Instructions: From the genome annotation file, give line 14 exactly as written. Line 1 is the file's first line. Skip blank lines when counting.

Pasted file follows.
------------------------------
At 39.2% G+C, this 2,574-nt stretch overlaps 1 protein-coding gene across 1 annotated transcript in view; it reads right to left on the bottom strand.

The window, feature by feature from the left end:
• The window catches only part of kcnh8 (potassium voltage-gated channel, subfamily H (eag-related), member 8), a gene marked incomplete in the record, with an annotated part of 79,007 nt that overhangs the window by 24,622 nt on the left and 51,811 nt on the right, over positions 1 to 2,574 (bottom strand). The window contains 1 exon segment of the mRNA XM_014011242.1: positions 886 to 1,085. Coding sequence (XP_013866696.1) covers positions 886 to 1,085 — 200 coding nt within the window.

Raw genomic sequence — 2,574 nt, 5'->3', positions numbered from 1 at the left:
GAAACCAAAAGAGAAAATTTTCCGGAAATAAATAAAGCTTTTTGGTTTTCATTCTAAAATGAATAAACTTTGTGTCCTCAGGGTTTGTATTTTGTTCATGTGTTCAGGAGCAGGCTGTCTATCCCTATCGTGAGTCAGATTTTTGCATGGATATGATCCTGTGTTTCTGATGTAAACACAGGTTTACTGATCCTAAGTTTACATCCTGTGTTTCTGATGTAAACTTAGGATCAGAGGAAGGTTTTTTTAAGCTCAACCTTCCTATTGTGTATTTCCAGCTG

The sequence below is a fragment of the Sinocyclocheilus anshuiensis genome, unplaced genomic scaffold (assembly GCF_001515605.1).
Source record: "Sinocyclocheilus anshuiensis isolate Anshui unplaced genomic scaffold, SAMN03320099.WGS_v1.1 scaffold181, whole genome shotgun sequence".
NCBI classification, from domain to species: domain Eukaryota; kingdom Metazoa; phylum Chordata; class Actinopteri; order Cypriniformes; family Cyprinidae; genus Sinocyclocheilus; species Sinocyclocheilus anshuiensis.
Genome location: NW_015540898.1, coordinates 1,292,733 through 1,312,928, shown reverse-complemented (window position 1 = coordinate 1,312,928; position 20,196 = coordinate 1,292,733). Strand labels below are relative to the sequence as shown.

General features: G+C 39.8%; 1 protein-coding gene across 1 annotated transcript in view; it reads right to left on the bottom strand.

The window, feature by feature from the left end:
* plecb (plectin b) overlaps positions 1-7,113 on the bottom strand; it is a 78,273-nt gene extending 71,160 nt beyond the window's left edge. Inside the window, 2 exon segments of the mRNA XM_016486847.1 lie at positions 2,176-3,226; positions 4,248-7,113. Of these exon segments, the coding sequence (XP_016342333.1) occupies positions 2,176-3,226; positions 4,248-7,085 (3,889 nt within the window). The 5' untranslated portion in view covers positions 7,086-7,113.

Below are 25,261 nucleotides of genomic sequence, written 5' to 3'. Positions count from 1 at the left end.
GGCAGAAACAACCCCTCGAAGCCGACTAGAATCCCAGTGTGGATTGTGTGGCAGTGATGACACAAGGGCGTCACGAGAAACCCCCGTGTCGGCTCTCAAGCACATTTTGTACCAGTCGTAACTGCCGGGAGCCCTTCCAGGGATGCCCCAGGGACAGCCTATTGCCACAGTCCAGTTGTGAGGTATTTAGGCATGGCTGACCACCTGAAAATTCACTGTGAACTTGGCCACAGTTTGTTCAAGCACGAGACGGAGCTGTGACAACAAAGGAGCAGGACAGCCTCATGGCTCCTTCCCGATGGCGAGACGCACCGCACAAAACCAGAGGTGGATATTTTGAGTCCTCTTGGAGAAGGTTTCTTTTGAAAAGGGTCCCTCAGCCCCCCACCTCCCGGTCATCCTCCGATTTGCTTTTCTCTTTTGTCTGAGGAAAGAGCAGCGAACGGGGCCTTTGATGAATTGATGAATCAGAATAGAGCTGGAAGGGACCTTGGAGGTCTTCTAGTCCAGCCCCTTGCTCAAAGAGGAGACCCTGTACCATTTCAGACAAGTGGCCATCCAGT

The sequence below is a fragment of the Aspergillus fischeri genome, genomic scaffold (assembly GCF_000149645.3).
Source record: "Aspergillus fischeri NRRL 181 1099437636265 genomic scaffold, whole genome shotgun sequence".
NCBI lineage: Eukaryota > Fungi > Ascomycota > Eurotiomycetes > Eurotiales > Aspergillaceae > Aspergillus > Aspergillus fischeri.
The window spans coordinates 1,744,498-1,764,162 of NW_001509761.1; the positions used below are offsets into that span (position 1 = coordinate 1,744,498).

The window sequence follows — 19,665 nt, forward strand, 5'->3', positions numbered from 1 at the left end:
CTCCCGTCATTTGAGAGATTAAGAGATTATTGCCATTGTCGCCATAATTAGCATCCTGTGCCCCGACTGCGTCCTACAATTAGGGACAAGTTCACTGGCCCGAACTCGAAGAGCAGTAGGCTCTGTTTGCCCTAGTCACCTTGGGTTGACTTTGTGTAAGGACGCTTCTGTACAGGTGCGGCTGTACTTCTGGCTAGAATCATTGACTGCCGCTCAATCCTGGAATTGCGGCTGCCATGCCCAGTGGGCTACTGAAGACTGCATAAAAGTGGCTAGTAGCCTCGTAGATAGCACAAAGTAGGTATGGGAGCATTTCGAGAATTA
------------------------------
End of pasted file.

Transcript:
GGCAGAAACAACCCCTCGAAGCCGACTAGAATCCCAGTGTGGATTGTGTGGCAGTGATGACACAAGGGCGTCACGAGAAACCCCCGTGTCGGCTCTCAAGCACATTTTGTACCAGTCGTAACTGCCGGGAGCCCTTCCAGGGATGCCCCAGGGACAGCCTATTGCCACAGTCCAGTTGTGAGGTATTTAGGCATGGCTGACCACCTGAAAATTCACTGTGAACTTGGCCACAGTTTGTTCAAGCACGAGACGGAGCTGTGACAACAAAGGAGCAGGACAGCCTCATGGCTCCTTCCCGATGGCGAGACGCACCGCACAAAACCAGAGGTGGATATTTTGAGTCCTCTTGGAGAAGGTTTCTTTTGAAAAGGGTCCCTCAGCCCCCCACCTCCCGGTCATCCTCCGATTTGCTTTTCTCTTTTGTCTGAGGAAAGAGCAGCGAACGGGGCCTTTGATGAATTGATGAATCAGAATAGAGCTGGAAGGGACCTTGGAGGTCTTCTAGTCCAGCCCCTTGCTCAAAGAGGAGACCCTGTACCATTTCAGACAAGTGGCCATCCAGT